Dowling says he joined for the opportunity to read books he might not normally get to and to broaden his viewpoint on literature and the world. The group is primarily made up of women, whom he considers to be more focused on feelings and who often enjoy different kinds of books than he generally enjoys. At the same time, Dowling admits that when the conversation flows between the book's plot or characters or theme and personal experience, "it's one of the benefits of being in the book group, sharing the experiences that we've had that bring us to our point of view," he says. "You can't get that from just reading a novel by yourself and not discussing it."

Dowling sees the popularity of book groups filling a gaping hole in American social life. "There used to be a place where people would go--the barber shop, a park bench down by the courthouse--where they would have a leisurely time sitting around and arguing about what was going on locally, in politics, in community, in culture," he explains. "Today we don't have any of that--we have [Internet] chat rooms, which are very cold since they're not face to face--and people continue to want to share and learn from one another. They want to be heard, and there aren't a lot of places, like book groups, where they get to do it."

William Cayce, another member of the Westminster book group, expresses similar hesitations about getting "too personal" in their discussions. On the other hand, he admits he was searching for community when he joined six years ago at age 78. "I was alone and felt like I just needed to be with people. My wife was quite ill, and it was a very difficult time," he says. His experiences with his wife's Alzheimer's disease affected his experiences with the books and in the group. "I carried my personal life into the books, so it was good for me to be with other people. Their viewpoint helped me quite a bit," Cayce adds.

That help--the reading and discussion--has spiritual underpinnings. Cayce says that while the group doesn't set out to talk about sin per se, they do talk about characters and people who aren't whole or complete. "Most of us are striving for a state of wholeness of mind, body, and spirit. That means experiencing a sense of accomplishment, of fulfillment, of being able to meet stress and handle it with optimism and with hope for the hereafter."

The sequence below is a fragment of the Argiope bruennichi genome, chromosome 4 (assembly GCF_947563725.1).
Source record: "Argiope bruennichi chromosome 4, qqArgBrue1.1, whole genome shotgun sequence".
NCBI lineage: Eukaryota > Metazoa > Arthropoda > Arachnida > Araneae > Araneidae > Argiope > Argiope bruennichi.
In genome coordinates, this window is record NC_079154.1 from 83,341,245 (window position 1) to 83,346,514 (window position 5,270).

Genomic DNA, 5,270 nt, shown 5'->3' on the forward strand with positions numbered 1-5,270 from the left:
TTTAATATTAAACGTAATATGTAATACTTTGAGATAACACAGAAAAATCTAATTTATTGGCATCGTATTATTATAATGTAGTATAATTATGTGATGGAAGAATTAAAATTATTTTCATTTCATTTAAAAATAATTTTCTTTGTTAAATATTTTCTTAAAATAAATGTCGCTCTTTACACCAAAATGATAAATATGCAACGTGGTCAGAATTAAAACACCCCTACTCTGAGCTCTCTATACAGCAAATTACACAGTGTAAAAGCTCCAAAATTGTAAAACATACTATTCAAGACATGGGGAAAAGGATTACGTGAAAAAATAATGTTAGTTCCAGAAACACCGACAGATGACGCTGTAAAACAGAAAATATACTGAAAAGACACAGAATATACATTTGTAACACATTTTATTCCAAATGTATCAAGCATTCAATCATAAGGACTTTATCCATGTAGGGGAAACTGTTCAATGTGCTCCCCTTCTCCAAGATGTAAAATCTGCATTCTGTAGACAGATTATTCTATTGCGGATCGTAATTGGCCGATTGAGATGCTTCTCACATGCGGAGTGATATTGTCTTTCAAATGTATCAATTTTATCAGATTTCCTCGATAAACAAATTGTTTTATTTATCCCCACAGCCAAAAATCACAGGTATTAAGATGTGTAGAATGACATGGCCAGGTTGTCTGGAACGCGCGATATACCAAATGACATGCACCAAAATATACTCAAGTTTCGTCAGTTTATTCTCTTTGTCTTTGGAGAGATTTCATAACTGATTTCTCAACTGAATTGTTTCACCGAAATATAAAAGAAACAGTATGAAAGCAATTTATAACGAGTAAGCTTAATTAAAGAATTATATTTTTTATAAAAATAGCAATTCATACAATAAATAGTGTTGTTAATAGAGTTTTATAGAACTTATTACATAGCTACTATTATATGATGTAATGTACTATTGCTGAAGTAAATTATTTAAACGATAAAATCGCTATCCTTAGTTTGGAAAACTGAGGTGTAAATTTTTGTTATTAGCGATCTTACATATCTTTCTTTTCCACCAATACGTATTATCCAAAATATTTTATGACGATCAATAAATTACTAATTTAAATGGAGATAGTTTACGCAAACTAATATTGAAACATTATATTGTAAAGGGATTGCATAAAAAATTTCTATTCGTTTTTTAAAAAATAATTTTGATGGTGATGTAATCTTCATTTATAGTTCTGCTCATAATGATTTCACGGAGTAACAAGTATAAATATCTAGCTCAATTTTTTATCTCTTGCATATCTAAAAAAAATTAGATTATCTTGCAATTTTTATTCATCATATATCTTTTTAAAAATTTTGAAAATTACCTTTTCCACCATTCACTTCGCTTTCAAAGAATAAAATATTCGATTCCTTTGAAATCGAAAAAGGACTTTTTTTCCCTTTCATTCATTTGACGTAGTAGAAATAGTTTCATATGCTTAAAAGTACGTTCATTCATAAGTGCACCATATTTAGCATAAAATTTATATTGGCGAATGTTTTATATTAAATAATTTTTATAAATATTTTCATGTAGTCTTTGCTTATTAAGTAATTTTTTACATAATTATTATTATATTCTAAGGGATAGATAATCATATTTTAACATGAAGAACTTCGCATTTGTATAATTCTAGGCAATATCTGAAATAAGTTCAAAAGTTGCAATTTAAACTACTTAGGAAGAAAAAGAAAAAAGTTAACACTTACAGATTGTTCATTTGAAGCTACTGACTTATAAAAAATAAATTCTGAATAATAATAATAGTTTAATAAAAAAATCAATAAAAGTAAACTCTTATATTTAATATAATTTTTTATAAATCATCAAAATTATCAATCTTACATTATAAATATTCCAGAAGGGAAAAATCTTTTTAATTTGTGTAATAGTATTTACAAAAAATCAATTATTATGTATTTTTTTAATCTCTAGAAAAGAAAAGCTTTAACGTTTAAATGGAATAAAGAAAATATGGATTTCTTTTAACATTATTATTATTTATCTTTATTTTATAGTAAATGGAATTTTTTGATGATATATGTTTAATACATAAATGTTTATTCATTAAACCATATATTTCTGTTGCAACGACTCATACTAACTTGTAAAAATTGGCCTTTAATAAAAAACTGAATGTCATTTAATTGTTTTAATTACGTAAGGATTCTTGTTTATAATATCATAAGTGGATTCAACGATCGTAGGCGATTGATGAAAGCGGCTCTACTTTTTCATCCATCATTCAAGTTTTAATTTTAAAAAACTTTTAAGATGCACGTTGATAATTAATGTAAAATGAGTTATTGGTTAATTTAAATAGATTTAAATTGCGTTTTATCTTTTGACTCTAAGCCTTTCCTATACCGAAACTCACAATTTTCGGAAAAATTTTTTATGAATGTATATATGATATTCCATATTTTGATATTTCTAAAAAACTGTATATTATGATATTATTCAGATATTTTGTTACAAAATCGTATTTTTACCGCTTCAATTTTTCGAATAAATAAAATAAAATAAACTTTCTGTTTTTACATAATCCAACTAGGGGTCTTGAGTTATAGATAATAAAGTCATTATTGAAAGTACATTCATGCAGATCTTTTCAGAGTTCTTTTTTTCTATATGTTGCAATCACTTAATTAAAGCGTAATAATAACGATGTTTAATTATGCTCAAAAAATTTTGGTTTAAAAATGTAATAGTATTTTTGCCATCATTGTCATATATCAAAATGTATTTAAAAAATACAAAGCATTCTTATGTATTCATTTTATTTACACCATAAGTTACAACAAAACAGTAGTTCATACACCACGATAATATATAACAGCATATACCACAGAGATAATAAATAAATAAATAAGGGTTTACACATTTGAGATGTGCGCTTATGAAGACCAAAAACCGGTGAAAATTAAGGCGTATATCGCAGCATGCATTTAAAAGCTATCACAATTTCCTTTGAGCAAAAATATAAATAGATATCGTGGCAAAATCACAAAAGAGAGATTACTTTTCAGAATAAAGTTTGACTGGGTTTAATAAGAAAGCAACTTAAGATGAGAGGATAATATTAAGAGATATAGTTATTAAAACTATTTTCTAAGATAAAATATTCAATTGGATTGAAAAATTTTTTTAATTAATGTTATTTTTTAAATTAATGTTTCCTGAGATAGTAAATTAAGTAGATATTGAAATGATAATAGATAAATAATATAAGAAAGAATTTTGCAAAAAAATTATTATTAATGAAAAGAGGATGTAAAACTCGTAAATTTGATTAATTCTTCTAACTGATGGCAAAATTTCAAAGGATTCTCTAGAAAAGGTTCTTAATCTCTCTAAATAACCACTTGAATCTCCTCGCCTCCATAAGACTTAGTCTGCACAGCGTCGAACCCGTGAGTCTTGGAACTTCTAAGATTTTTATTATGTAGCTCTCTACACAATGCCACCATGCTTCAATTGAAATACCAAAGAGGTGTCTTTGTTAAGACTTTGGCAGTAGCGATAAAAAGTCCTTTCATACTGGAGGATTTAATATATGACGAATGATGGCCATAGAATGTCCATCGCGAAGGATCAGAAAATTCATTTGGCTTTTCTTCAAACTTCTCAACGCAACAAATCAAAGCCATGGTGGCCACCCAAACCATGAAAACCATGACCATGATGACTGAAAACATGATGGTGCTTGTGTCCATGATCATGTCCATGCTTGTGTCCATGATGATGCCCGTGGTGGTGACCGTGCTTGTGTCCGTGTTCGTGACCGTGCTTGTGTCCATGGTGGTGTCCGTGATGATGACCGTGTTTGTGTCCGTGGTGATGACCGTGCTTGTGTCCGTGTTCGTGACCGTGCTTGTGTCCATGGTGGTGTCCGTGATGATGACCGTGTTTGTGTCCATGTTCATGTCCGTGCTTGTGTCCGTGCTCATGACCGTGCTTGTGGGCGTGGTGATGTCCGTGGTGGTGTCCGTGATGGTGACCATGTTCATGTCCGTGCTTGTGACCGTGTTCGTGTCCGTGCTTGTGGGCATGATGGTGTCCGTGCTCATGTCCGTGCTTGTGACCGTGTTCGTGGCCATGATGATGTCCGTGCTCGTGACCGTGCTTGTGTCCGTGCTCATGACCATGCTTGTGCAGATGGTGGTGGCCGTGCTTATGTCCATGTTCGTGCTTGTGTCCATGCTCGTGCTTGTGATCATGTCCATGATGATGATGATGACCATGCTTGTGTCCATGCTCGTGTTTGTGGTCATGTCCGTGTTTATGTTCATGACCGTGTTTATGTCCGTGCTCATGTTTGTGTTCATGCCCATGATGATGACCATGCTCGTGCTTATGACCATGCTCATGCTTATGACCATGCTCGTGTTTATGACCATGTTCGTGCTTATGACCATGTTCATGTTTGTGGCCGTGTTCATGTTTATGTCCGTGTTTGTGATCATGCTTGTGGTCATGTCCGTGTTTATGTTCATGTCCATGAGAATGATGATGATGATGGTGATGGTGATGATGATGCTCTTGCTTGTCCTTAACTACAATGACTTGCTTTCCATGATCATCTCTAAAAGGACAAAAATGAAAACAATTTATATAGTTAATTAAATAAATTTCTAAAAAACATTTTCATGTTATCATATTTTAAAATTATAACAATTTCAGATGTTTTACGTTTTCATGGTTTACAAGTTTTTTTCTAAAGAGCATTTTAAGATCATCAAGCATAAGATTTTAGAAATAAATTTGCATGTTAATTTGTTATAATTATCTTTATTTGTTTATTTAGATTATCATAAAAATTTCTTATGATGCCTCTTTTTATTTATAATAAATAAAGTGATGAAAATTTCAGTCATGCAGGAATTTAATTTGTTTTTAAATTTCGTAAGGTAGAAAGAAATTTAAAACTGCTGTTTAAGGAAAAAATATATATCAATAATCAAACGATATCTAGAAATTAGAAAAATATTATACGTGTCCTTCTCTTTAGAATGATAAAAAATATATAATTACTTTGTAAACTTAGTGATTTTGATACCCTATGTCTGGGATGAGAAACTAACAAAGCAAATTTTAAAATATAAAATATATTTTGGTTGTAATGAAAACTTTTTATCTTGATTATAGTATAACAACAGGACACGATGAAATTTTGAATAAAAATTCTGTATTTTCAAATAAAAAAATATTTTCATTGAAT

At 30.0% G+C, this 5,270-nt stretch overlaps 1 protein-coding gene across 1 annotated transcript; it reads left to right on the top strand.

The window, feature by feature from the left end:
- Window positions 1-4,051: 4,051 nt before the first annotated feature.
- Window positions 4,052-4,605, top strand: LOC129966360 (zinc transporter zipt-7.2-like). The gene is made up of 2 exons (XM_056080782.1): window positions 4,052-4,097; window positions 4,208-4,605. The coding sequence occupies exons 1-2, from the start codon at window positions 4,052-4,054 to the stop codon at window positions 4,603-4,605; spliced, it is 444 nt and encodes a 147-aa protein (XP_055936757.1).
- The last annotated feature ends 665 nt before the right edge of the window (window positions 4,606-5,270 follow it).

Like Janie McCrary, Cayce's group read Beloved, a book that he considers to have "redeeming social value"--something he doesn't say about many of the other books his group reads. Those he dislikes leave him feeling "glutted."

"It bothers me when I read about people hurting each other, because I saw so much of that in my medical practice," he explains. "I would like to read more biography and classics. The language is much better, and I'd just rather not spend my time with people that are in the gutter, so to speak."

Creating connections

Critically acclaimed author and poet Naomi Shihab Nye (Words Under the Words, Never in a Hurry, Red Suitcase) has visited countless book groups in her hometown of San Antonio. Often the groups have older members who, like Cayce, are looking for a community. "Some of the older readers may feel somewhat cut off from community in an intellectual way," she says, "and so the group helps fill that gap. It becomes very, very important to the people who participate."

Recently, after Nye visited with a local group, a woman, age 94, came up to her afterwards to thank her for listening to their responses. "She said to me, 'When you get old, you often feel that no one wants to listen to you anymore. That's why I love this group so much, because we all listen to one another and to the books we read," Nye recalls. "They appreciated the chance to ask me questions about what I'd written and to share with me their reactions. But they also were expressing that they were still interested in intelligent apprehension of books, and to be a part of the group gives them the sense of being quite alive."

As a writer, Nye finds the experience of interacting with people who've read her books to be deeply gratifying. "I always feel so grateful that they've taken the time to care, to read and re-read. Often they come with questions written on backs of envelopes or on their bookmarks where they have things occur to them as they're reading," she says. "There's a feeling of deep intimacy when I've met with a group--they invite me to add another dimension to their experience. Sometimes I leave feeling like I've just made my new best friends, and if I collapse in the street, may it be one of them that finds me!"

Like the book group members, Nye finds that community connection visiting groups as a writer. "It amazes me to think of how many groups there are in this one city of San Antonio," she says. "We become almost like this big extended family experience, where the books the groups read together are the centerpiece but everyone is connected to each other's lives in a larger way.

"When you are all gathered together around a book, whatever it is, you have a feeling of common ground. What I hope for most for my readers is that they find in my work that invitation to participate."

RELATED ARTICLE: A Book Group Epiphany.

One of poet Naomi Shihab Nye's more profound experineces with a book group was with a group of 12-year-old junior high girls who had read Habibi, her autobiographical novel for teens about a Palestinian American girl and a Jewish boy in the West Bank. What Nye didn't know before attending the group was that all of the members were Jewish. They had been meeting since fifth grade. One of the girls selected Habibi, and on the day of the discussion several of the moms decided to stay and participate--which made Nye wonder if they were concerned about the book's topic.